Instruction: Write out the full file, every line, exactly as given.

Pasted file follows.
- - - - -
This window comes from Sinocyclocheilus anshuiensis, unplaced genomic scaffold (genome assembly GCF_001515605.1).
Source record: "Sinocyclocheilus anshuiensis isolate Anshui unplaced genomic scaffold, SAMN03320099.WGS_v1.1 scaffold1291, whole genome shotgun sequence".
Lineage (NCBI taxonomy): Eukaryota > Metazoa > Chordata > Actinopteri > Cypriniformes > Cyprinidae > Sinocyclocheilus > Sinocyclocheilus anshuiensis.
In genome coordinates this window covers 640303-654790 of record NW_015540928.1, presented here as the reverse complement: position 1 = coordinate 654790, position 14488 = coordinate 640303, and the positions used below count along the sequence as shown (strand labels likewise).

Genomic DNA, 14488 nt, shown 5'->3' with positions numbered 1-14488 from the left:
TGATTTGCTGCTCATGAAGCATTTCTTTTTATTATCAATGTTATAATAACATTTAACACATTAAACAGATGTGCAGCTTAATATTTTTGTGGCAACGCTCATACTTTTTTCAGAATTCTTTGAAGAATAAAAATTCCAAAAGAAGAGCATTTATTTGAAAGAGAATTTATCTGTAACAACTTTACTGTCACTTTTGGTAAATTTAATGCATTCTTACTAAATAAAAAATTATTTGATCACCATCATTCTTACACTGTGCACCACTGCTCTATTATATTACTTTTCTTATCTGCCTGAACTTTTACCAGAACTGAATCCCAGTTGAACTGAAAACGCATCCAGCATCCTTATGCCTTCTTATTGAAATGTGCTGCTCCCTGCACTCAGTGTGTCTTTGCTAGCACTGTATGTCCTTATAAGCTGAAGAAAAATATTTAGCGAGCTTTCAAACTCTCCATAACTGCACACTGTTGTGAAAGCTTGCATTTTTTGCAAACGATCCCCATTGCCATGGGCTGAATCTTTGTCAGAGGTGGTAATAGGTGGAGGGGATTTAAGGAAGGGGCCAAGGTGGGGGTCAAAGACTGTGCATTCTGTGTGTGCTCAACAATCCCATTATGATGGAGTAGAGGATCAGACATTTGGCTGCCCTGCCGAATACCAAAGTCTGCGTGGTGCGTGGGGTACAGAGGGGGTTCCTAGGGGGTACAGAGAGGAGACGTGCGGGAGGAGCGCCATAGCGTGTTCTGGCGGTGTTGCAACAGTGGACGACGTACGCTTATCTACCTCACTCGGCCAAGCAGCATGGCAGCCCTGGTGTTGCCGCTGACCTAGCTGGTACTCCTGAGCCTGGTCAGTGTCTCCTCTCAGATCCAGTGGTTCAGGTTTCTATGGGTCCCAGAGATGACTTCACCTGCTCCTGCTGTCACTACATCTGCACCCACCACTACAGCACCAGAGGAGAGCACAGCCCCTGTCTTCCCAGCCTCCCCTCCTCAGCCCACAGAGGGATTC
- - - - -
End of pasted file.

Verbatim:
This window comes from Sinocyclocheilus anshuiensis, unplaced genomic scaffold (genome assembly GCF_001515605.1).
Source record: "Sinocyclocheilus anshuiensis isolate Anshui unplaced genomic scaffold, SAMN03320099.WGS_v1.1 scaffold1291, whole genome shotgun sequence".
Lineage (NCBI taxonomy): Eukaryota > Metazoa > Chordata > Actinopteri > Cypriniformes > Cyprinidae > Sinocyclocheilus > Sinocyclocheilus anshuiensis.
In genome coordinates this window covers 640303-654790 of record NW_015540928.1, presented here as the reverse complement: position 1 = coordinate 654790, position 14488 = coordinate 640303, and the positions used below count along the sequence as shown (strand labels likewise).

Genomic DNA, 14488 nt, shown 5'->3' with positions numbered 1-14488 from the left:
TGATTTGCTGCTCATGAAGCATTTCTTTTTATTATCAATGTTATAATAACATTTAACACATTAAACAGATGTGCAGCTTAATATTTTTGTGGCAACGCTCATACTTTTTTCAGAATTCTTTGAAGAATAAAAATTCCAAAAGAAGAGCATTTATTTGAAAGAGAATTTATCTGTAACAACTTTACTGTCACTTTTGGTAAATTTAATGCATTCTTACTAAATAAAAAATTATTTGATCACCATCATTCTTACACTGTGCACCACTGCTCTATTATATTACTTTTCTTATCTGCCTGAACTTTTACCAGAACTGAATCCCAGTTGAACTGAAAACGCATCCAGCATCCTTATGCCTTCTTATTGAAATGTGCTGCTCCCTGCACTCAGTGTGTCTTTGCTAGCACTGTATGTCCTTATAAGCTGAAGAAAAATATTTAGCGAGCTTTCAAACTCTCCATAACTGCACACTGTTGTGAAAGCTTGCATTTTTTGCAAACGATCCCCATTGCCATGGGCTGAATCTTTGTCAGAGGTGGTAATAGGTGGAGGGGATTTAAGGAAGGGGCCAAGGTGGGGGTCAAAGACTGTGCATTCTGTGTGTGCTCAACAATCCCATTATGATGGAGTAGAGGATCAGACATTTGGCTGCCCTGCCGAATACCAAAGTCTGCGTGGTGCGTGGGGTACAGAGGGGGTTCCTAGGGGGTACAGAGAGGAGACGTGCGGGAGGAGCGCCATAGCGTGTTCTGGCGGTGTTGCAACAGTGGACGACGTACGCTTATCTACCTCACTCGGCCAAGCAGCATGGCAGCCCTGGTGTTGCCGCTGACCTAGCTGGTACTCCTGAGCCTGGTCAGTGTCTCCTCTCAGATCCAGTGGTTCAGGTTTCTATGGGTCCCAGAGATGACTTCACCTGCTCCTGCTGTCACTACATCTGCACCCACCACTACAGCACCAGAGGAGAGCACAGCCCCTGTCTTCCCAGCCTCCCCTCCTCAGCCCACAGAGGGATTC